Katsushika Hokusai The Great Wave off Kanagawa

Loved by People Around the World ”The Great Wave”

Katsushika Hokusai is the most famous Japanese Ukiyo-e artist in the world, and “The Great Wave off Kanagawa” is renowned as his greatest masterpiece. Mount Fuji sits quietly in the background as the magnificently powerful great wave towers over it. The bold composition and delicate depiction shocked people around the world. The work is well known overseas as “The Great Wave,” and it is said that the composer Claude Debussy took inspiration from it to write the symphonic poem “La mer” (The Sea). “The Great Wave” is still highly acclaimed across the world today and continues to be featured as the main attraction in numerous exhibitions both in Japan and abroad. In 2017, it was sold at a Christie's New York auction for 943,500 dollars, which is the world record for an Ukiyo-e woodcut print.

Hokusai's Pursuit of the Realistic Great Wave

Hokusai was known to portray everything under the sun, but one of his greatest passions was the depiction of waves, a challenge he continued to pursue for his entire life. He drew waves countless sometimes, striving to capture their ever-changing shapes and movement. “The Great Wave off Kanagawa” and “Oshiokuri hato tsūsen no zu,” an early work that is said to be its preliminary model, are similar in their compositions but the way the waves are portrayed is completely different. “The Great Wave off Kanagawa” was the product of Hokusai's never-ending attempt to create realistic and captivating representations of waves.

"Fast skiffs navigating large waves" (About 1804-06)

"The Great Wave off Kanagawa" (About 1830-33)


Carving Delicate and Dynamic Lines in an Authentic Manner

Compared to other Ukiyo-e artists, Hokusai uses more delicate lines in his work, and sophisticated skills are required to carve out the lines in a faithful way. In particular, the nuanced and intricate lines used in the crest of the wave seen in “The Great Wave off Kanagawa” are a true test of the carver's skill. The carver pays careful attention to the rhythm created by the lines and the overall balance as he uses his knife to create the powerfully dramatic composition, and even appreciates the dynamics of Hokusai's paintbrush as he carves out the different lines.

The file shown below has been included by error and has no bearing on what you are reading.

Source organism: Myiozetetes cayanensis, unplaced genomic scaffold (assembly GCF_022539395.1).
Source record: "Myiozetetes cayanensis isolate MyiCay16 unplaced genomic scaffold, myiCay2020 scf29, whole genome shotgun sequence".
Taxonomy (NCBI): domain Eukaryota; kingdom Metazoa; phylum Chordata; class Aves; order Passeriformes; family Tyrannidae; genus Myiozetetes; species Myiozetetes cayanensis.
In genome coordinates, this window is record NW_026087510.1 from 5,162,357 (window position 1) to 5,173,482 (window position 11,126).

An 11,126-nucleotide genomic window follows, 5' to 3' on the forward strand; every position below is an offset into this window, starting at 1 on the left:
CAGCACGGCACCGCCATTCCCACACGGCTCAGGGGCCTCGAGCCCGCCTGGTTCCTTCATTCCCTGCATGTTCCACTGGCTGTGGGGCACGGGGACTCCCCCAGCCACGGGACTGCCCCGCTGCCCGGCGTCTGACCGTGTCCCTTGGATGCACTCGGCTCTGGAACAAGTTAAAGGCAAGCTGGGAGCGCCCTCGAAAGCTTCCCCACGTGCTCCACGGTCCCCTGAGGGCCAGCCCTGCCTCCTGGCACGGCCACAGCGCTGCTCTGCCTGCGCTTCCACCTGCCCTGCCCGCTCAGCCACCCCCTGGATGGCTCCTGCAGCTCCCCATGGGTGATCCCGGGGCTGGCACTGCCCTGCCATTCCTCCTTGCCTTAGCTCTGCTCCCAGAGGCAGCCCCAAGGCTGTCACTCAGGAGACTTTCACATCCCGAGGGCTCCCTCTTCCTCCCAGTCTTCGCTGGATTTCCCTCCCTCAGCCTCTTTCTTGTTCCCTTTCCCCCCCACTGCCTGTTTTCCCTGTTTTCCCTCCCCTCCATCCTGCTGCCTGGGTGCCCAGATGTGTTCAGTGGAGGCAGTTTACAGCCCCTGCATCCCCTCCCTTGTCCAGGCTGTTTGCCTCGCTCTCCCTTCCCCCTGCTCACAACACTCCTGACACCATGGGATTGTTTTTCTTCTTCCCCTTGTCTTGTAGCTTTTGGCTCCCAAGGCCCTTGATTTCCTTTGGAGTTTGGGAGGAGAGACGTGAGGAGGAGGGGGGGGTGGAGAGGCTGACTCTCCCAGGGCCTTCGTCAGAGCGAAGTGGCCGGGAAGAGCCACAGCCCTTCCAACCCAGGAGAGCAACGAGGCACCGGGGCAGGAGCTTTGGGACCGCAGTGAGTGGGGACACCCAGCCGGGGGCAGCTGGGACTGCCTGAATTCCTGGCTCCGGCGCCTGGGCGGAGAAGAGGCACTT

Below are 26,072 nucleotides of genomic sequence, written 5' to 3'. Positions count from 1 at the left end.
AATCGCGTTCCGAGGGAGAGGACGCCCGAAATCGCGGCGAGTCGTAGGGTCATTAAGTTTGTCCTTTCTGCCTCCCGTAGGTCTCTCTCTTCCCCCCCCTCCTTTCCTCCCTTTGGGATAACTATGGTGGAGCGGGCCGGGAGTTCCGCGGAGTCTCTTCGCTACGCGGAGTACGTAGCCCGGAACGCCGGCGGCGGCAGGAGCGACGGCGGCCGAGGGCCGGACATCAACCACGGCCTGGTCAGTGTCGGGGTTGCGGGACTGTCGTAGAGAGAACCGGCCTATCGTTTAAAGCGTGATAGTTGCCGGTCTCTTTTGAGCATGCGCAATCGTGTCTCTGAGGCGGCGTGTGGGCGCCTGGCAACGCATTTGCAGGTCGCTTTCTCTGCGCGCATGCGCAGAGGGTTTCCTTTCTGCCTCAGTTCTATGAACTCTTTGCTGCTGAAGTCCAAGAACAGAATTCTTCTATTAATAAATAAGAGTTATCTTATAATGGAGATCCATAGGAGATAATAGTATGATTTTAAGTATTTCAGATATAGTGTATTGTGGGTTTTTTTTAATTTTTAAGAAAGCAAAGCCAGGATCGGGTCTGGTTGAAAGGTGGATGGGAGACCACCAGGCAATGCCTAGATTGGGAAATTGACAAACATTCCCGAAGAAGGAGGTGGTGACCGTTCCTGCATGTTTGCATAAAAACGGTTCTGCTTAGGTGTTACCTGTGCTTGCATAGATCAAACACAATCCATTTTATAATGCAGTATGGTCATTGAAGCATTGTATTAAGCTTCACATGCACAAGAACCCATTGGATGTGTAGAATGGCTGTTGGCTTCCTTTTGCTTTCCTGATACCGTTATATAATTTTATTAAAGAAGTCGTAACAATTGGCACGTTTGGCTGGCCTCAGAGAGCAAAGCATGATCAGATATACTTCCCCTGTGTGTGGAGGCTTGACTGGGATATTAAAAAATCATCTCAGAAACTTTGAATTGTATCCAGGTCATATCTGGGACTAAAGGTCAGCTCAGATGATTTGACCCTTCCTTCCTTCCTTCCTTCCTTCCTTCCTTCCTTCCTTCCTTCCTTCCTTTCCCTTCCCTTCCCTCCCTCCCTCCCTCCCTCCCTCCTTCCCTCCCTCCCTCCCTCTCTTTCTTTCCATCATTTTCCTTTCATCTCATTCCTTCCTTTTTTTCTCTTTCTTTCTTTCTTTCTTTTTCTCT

Printing the Brilliant “Blue” of Hokusai's Waves

“Blue” was essential to the depiction of waves that Hokusai tirelessly pursued. The synthetic pigment Prussian blue (called “bero-ai,” which means “Berlin blue”) imported from Europe in the late Edo Period was used to print Hokusai's work. For “The Great Wave off Kanagawa,” Prussian blue was used in two different concentrations to skillfully print one color over the other to create the vividly colored and three-dimensional great wave.

Katsushika Hokusai Thirty-six Views of Mt.Fuji The Great Wave off Kanagawa

Price 13,000yen(Excluding Tax)

Print Size (cm) 26.4 × 38.6 cm
Paper Echizen Kizuki Hosho Washimade by Living National Treasure, Ichibei Iwano
Explanation Japanese and English
Delivery time Product delivery time We will ship the order within 7 business days under normal circumstances.

The Most Popular Ukiyo-e in the World

“The Great Wave” is highly appreciated the world over as the most important work of Hokusai and Ukiyo-e and is still loved by people today. It is also the most popular among the works we offer.
We hope you will see and enjoy “The Great Wave,” created by the artisans at Adachi Institute of Woodcut Prints who have inherited and preserved the Ukiyo-e printmaking techniques of the Edo Period to painstakingly produce each print.